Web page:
Tuesday, June 30, 2015

The American urge to punish

In a NYT article on the Supremes, I found this: (bolding is mine)
The 5-to-4 decision rejected a claim by three death-row inmates that use of the sedative midazolam would put them at risk of severe pain. It also ruled preposterously that in order to succeed the inmates had to show that there is an alternative manner of execution that is significantly less painful but readily available.
Uh, heroin? It's available on every street corner and would send these inmates out peacefully. The sad truth is that America wants painful deaths for its condemned inmates -- and I find that sickening. 

(I also believe the American tendency to be vicious whenever possible is rooted in religious beliefs. But that's another post for another day.)

Friday, June 26, 2015

Bruni's take

I won't crib from Frank Bruni's column on the gay marriage decision that came down today, though I'm tempted to paste the final paragraph into this post. Must. Exert. Control...

Ah. There.

But do read it. It sure is nice to have Bruni walking among us.

Kinda makes you want to rush out and get gay-married

We won, kids. The decision just came down a few minutes ago.
WASHINGTON — In a long-sought victory for the gay rights movement, the Supreme Court ruled on Friday that the Constitution guarantees a nationwide right to same-sex marriage.
Go celebrate -- and then enjoy the view as wingnut heads explode across the nation. I think of the latter as the after-party.

Woohoo! We're equal under the law.

Wednesday, June 24, 2015

Satan saves the day

We all owe a debt to Satanists. They're the final barrier in the way of anti-female wingnut laws. You're hip to the notion that the GOP is engaging in an all-out war on women, right? If not, you haven't been doing your due diligence. Try and keep up!

Here's today's episode:
A group of Satanic worshippers are suing Missouri's governor and attorney general in federal court, alleging that the state's abortion restrictions violate their religious beliefs and should be scrapped.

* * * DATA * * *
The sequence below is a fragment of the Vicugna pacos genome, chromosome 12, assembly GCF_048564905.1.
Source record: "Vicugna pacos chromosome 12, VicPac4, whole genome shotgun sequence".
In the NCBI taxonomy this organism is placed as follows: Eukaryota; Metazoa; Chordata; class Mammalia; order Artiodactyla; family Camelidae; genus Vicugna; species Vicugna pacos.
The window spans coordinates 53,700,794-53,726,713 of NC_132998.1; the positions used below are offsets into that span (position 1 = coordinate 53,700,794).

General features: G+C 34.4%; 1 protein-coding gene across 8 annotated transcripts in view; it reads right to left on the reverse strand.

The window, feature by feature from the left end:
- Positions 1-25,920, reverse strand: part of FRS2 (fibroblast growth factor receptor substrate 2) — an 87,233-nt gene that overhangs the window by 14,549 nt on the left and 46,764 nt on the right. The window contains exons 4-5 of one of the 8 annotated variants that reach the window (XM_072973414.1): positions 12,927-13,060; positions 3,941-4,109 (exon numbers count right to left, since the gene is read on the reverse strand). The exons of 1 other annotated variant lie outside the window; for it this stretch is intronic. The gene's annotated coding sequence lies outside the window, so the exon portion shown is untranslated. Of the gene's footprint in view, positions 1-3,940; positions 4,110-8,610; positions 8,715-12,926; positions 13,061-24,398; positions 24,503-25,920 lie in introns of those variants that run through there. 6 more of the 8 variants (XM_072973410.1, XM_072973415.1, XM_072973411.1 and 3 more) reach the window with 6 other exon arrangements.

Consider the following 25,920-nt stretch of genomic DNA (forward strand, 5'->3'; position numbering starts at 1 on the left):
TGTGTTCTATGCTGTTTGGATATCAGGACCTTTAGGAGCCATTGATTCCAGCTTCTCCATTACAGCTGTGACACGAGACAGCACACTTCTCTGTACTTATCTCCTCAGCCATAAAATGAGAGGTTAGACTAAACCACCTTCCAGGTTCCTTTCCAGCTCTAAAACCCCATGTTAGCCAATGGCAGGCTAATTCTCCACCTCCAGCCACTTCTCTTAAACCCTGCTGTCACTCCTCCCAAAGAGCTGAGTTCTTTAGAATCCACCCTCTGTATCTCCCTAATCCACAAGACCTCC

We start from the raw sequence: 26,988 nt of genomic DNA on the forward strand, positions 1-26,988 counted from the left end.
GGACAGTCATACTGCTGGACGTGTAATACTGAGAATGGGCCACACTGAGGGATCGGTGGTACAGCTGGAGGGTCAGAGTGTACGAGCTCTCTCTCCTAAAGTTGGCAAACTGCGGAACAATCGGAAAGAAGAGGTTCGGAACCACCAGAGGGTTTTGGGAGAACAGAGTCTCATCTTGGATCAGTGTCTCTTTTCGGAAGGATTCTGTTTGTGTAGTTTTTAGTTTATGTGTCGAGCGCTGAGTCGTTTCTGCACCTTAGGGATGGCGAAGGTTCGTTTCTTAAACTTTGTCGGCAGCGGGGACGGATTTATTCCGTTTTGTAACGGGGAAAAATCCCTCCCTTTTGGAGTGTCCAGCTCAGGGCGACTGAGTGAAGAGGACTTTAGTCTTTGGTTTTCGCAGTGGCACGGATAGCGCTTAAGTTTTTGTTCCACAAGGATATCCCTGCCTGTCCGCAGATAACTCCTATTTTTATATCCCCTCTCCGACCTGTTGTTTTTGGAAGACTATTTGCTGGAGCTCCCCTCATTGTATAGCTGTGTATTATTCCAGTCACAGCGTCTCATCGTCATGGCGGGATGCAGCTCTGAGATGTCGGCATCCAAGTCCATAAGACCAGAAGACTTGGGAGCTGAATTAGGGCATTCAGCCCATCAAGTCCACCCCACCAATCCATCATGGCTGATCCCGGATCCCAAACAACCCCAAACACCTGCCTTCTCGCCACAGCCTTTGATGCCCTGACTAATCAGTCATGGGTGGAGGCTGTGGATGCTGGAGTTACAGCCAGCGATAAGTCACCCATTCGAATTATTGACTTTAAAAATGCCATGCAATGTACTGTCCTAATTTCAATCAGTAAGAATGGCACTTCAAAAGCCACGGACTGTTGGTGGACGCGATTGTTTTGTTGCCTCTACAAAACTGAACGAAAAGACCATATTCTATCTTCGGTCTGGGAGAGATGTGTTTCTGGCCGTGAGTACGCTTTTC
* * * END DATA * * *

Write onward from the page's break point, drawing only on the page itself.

Hey, if no one else will step in to fight misogynistic laws, the Satanists know what they have to do. And thank god (or Dog, or Beelzebub; whatever). These sorts of laws are being passed all over the United States. It's much, much harder to get an abortion these days. And that's not how it's supposed to be. We crossed this bridge long ago. 
"All women who are contemplating getting an abortion in Missouri have the right, pursuant to the First Amendment, to exercise their freedom to believe when human life begins and act upon their belief without interference or influence by the state of Missouri," the lawsuit submits.
Sounds sensible to me. Read the entire linked article to get some background. And if this strikes you as !Breaking News! -- as I say, you'd better start reading real news sites. 

Go, Satanists! We finally have an answer to "Who you gonna call?" L. Diablo, naturally.

Sunday, June 21, 2015

Positive branding

The NY Mets, like every other team, occasionally gives free stuff to fans who buy tickets. Usually these are tacky throwaway items, but I really like this one. (You can see it on my other blog.)

It's a growth chart for kids, using first baseman Lucas Duda's image. He's 6'4" and I imagine it's made with a lifesize image of this earnest, hardworking player. I'm a big fan of his because he's talented and he tries so hard. He'll be a well-regarded baseball star, when all is said and done. That's my prediction. But for now, he's young and this is his first major league team.

To return to the topic of branding, the idea of using his image for a height chart for kids is really good. Not only will kids have fun trying to grow as tall as Lucas, they'll also turn into lifelong Mets fans. That outcome is built into this lightweight giveaway.